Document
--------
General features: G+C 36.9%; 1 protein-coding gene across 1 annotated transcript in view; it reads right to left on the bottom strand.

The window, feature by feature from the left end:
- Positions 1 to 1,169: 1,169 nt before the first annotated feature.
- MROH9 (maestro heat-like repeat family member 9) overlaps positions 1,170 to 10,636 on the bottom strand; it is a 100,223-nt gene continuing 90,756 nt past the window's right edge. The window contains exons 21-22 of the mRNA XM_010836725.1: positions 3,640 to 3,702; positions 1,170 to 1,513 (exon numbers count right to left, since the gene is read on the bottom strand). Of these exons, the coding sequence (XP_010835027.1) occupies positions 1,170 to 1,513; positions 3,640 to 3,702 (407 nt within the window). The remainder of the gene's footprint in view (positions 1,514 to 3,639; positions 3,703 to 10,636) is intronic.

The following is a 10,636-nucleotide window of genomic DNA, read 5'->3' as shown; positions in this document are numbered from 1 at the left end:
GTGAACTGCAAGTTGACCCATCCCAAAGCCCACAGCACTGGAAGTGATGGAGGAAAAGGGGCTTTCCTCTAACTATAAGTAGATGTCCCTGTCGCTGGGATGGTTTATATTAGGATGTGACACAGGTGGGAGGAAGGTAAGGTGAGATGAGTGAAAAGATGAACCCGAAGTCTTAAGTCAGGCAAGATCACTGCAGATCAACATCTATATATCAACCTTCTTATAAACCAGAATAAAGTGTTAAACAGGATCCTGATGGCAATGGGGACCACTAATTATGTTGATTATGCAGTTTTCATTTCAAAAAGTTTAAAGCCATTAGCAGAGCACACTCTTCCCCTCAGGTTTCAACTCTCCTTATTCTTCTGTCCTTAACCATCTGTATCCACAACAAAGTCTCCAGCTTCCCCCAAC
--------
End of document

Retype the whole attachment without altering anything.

General features: G+C 36.9%; 1 protein-coding gene across 1 annotated transcript in view; it reads right to left on the bottom strand.

The window, feature by feature from the left end:
- Positions 1 to 1,169: 1,169 nt before the first annotated feature.
- MROH9 (maestro heat-like repeat family member 9) overlaps positions 1,170 to 10,636 on the bottom strand; it is a 100,223-nt gene continuing 90,756 nt past the window's right edge. The window contains exons 21-22 of the mRNA XM_010836725.1: positions 3,640 to 3,702; positions 1,170 to 1,513 (exon numbers count right to left, since the gene is read on the bottom strand). Of these exons, the coding sequence (XP_010835027.1) occupies positions 1,170 to 1,513; positions 3,640 to 3,702 (407 nt within the window). The remainder of the gene's footprint in view (positions 1,514 to 3,639; positions 3,703 to 10,636) is intronic.

The following is a 10,636-nucleotide window of genomic DNA, read 5'->3' as shown; positions in this document are numbered from 1 at the left end:
GTGAACTGCAAGTTGACCCATCCCAAAGCCCACAGCACTGGAAGTGATGGAGGAAAAGGGGCTTTCCTCTAACTATAAGTAGATGTCCCTGTCGCTGGGATGGTTTATATTAGGATGTGACACAGGTGGGAGGAAGGTAAGGTGAGATGAGTGAAAAGATGAACCCGAAGTCTTAAGTCAGGCAAGATCACTGCAGATCAACATCTATATATCAACCTTCTTATAAACCAGAATAAAGTGTTAAACAGGATCCTGATGGCAATGGGGACCACTAATTATGTTGATTATGCAGTTTTCATTTCAAAAAGTTTAAAGCCATTAGCAGAGCACACTCTTCCCCTCAGGTTTCAACTCTCCTTATTCTTCTGTCCTTAACCATCTGTATCCACAACAAAGTCTCCAGCTTCCCCCAAC